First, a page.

Spirulina Maxima5 gSpirulina Maxima (SM) is a natural biological source of ACE inhibitory peptides, which are used to enhance ACE2 activity for the treatment of tissue injury of several organs in severe cases of coronavirus infection. ACE inhibitory peptides modulate oxidative stress, cytokine release syndrome, and tissue injury in SARS-CoV2 and other coronavirus infections through regulation of ACE2 activity [18]. C-phycocyanin, an extract of SM blocks in vitro hemagglutination of viruses such as influenza [15].
Folic acid5 mgFolic acid (FA) inhibits the furin protease that SARS-CoV-2 needs to enter the host cell; FA components (histidine and lepidine) block SARS-CoV-2 transcription and replication by forming hydrogen bonds with the SARS-CoV-2 enzyme 3CL hydrolase, counteracting 3CLpro (Mpro) which counteracts the host innate immune response [19]. FA inhibits RNA expression of various viruses at the post-transcriptional level [20].
Glutamine10 gGlutamine (Gln) stimulates the immune system by inhibiting inflammatory responses [21]. In COVID-19 the depletion of Gln reserves represses the increase in CD8+ T lymphocytes, IL-2 and IFN-γ [22]. Gln stimulates collagen production in fibroblasts and stimulates lung myofibroblast differentiation in patients infected with EBV, HVC, HV8, and SARS-CoV-2 [23]. Gln increases ventilatory response and is employed to maximize alveolar exchange in lung cancer and asthma [24]. Administering 30 g/day of Gln improves oxygen saturation and reduces progression to MVA, hospital stay, and intensive care unit (ICU) admission [25,26].
Vegetable protein
(Brewer’s yeast-Saccharomyces cerevisiae SC and Amaranth)
20 gThe balance of proteins of high biological value (PHBV) increases antibody production, modulates inflammatory response, stimulates GALT, MALT, and BALT [27]. Brewer’s yeast provides Saccharomyces cerevisiae (SC) and has an immunomodulatory effect by stimulating GPCR/YSD, prevents ACE2 receptor binding to SARS-CoV-2 protein S, and modulates the activation of MAPKs, inhibiting the production of IL-1β, IL-6, and TNF-α [26]. SC in vitro promotes muscle amino acid reserve recovery during SARS-CoV-2 infection, and also regulates the Cop9 signalosome pathway (CSN), a protein complex that regulates Cullin-RING ubiquitin ligase (CRL) activity, thus preventing protein degradation [28].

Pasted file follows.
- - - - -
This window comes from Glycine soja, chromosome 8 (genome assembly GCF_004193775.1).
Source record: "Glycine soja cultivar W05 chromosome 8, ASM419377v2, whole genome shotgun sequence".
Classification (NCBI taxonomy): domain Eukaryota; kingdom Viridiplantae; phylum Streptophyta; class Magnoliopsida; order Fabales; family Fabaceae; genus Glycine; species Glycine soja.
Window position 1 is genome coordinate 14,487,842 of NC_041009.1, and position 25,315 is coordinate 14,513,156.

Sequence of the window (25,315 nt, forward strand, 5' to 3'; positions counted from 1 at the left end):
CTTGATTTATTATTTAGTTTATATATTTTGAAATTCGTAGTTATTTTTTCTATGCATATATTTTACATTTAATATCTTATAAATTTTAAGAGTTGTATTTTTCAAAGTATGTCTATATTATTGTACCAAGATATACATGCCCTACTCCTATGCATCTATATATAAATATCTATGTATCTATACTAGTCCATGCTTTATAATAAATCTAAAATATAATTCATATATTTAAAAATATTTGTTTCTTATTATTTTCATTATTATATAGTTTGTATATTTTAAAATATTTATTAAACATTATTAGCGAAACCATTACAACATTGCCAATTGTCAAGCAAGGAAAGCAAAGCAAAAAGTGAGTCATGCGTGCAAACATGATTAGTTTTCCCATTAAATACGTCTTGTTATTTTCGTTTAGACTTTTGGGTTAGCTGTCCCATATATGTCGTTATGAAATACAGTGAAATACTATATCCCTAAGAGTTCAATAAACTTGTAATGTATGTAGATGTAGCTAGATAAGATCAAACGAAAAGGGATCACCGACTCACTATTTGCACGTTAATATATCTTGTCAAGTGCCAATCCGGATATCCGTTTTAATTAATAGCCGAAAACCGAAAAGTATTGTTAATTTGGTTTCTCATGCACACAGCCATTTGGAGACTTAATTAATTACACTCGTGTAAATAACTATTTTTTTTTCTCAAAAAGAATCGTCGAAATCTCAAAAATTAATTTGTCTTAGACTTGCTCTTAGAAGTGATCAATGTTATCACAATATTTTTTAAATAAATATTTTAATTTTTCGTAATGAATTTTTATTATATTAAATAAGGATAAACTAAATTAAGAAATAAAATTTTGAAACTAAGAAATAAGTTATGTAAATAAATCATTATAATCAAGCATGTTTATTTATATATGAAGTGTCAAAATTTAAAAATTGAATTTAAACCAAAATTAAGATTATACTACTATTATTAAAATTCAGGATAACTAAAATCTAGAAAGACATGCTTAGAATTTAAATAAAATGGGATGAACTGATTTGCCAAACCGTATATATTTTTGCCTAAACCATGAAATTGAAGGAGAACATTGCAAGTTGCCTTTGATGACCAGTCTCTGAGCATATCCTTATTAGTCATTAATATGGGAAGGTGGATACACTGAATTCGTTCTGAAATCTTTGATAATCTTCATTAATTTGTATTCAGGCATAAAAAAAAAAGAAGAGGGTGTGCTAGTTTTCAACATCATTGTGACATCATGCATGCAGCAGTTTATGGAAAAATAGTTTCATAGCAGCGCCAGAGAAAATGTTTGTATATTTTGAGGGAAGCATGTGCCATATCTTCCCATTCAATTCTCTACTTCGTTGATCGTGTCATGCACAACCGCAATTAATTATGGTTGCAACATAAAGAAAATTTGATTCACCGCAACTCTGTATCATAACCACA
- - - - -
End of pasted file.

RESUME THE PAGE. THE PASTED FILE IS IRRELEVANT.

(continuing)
Ascorbic acid2 gDuring SARS-CoV-2 infection, ascorbic acid (AA) modulates ROS production, reduces glyceraldehyde 3-phosphate dehydrogenase (GAPDH) enzyme activity, resulting in the prevention of cell death [29], pneumocytes preservation, and attenuates the activation of immune response [30,31]. AA inhibits immune cell lactate and preserves innate immunity of alveolar epithelial type II cells in SARS-CoV-2 infection [32].
Zinc40 mgZinc (Zn) inhibits SARS-CoV-2 replication in vitro through inhibition of RNA-dependent RNA polymerase (RdRp) and 3C like viral proteinase (3CLpro). Zn upregulates TNF-α and IL-1β levels, modulates cytokine storm in COVID-19 [32]. In SARS-CoV-2 infection Zn enhances the synthesis of metalloenzymes, ACE and ACE 2, that when disabled have beneficial therapeutic effects on the disease progression [33].
Selenium200 mcgSelenium (Se) integrates glutathione peroxidases, selenoprotein F, K, S, and thioredoxin reductases (TXNRD), which promote differentiation and proliferation of innate and adaptive immunity [34]. Se participates in alveolar distention together with the surfactant factor. TXNRD1 upregulates Nrf2 in lung epithelial cells and decreases the expression of NF-κB, IL-1β, IL-6, and TNF-α, thereby regulating the immune and inflammatory response in COVID-19 [35]. Se increases the proliferation of T and NK lymphocytes; 200 µg/day decrease viral transcription and replication, inhibiting the major protease (Mpro) of SARS-CoV-2 [36].